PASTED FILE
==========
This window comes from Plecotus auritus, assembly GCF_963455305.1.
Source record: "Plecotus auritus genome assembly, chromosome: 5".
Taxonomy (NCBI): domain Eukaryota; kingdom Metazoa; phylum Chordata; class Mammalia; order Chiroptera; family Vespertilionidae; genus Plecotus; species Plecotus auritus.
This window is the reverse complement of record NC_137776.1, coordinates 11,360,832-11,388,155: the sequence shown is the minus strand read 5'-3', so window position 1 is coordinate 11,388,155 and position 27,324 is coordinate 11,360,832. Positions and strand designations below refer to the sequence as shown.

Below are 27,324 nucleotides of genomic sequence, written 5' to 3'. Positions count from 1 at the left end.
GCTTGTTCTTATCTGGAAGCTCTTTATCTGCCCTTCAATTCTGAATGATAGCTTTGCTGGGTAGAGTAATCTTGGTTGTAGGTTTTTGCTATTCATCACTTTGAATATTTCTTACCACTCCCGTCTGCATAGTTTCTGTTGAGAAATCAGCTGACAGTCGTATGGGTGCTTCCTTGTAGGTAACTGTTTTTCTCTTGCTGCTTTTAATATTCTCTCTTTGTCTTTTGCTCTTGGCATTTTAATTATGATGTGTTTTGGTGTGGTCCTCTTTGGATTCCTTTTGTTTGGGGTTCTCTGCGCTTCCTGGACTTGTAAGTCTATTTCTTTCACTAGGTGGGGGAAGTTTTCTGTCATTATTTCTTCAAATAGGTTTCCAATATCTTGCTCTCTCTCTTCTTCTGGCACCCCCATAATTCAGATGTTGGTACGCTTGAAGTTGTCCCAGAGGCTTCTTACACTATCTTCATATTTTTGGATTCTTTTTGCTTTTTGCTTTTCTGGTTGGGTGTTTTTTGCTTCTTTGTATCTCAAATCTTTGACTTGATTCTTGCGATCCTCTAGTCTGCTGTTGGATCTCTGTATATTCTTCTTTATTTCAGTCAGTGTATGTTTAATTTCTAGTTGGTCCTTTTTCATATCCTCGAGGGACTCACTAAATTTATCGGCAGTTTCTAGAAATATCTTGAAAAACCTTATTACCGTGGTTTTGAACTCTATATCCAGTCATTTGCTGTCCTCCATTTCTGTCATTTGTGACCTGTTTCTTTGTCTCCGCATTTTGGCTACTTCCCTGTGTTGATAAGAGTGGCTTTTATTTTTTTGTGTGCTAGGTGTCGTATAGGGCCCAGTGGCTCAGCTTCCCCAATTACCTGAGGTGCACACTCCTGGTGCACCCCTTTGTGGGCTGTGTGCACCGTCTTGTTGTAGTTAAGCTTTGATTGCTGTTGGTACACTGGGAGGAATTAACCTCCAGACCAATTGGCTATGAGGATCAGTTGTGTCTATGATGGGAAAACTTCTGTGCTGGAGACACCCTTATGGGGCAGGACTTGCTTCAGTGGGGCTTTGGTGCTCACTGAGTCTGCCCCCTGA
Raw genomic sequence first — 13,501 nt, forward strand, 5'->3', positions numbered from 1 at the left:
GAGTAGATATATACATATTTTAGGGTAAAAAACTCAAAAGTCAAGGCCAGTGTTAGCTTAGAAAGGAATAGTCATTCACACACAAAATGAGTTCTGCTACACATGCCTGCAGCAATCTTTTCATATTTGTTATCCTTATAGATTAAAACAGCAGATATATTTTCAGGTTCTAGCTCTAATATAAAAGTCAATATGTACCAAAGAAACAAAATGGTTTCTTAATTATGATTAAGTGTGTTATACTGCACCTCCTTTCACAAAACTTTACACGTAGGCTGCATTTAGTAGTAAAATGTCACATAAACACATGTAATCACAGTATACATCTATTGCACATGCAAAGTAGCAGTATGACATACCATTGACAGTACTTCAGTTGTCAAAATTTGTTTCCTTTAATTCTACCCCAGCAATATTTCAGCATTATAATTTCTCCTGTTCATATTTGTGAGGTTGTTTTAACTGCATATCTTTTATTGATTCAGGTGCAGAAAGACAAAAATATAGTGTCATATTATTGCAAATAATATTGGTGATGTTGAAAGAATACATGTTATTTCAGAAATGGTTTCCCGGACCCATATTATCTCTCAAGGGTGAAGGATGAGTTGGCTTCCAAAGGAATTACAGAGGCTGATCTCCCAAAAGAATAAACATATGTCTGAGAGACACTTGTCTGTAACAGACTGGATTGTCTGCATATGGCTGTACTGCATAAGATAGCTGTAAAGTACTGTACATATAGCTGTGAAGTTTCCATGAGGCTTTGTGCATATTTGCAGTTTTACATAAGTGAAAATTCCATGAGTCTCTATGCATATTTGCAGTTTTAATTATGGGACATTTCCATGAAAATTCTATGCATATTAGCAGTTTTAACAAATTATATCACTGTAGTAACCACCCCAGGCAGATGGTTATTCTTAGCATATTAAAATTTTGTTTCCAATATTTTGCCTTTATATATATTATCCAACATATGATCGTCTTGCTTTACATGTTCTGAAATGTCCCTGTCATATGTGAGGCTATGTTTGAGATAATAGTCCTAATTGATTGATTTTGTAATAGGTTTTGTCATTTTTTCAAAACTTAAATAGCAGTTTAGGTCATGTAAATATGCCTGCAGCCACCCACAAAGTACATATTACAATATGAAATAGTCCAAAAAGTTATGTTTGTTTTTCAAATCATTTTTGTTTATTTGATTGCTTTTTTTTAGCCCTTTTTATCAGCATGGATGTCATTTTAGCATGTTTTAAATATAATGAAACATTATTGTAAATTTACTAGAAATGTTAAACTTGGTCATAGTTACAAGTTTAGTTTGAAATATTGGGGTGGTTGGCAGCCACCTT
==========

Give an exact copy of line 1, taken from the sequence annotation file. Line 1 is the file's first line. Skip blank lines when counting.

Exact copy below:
This window comes from Plecotus auritus, assembly GCF_963455305.1.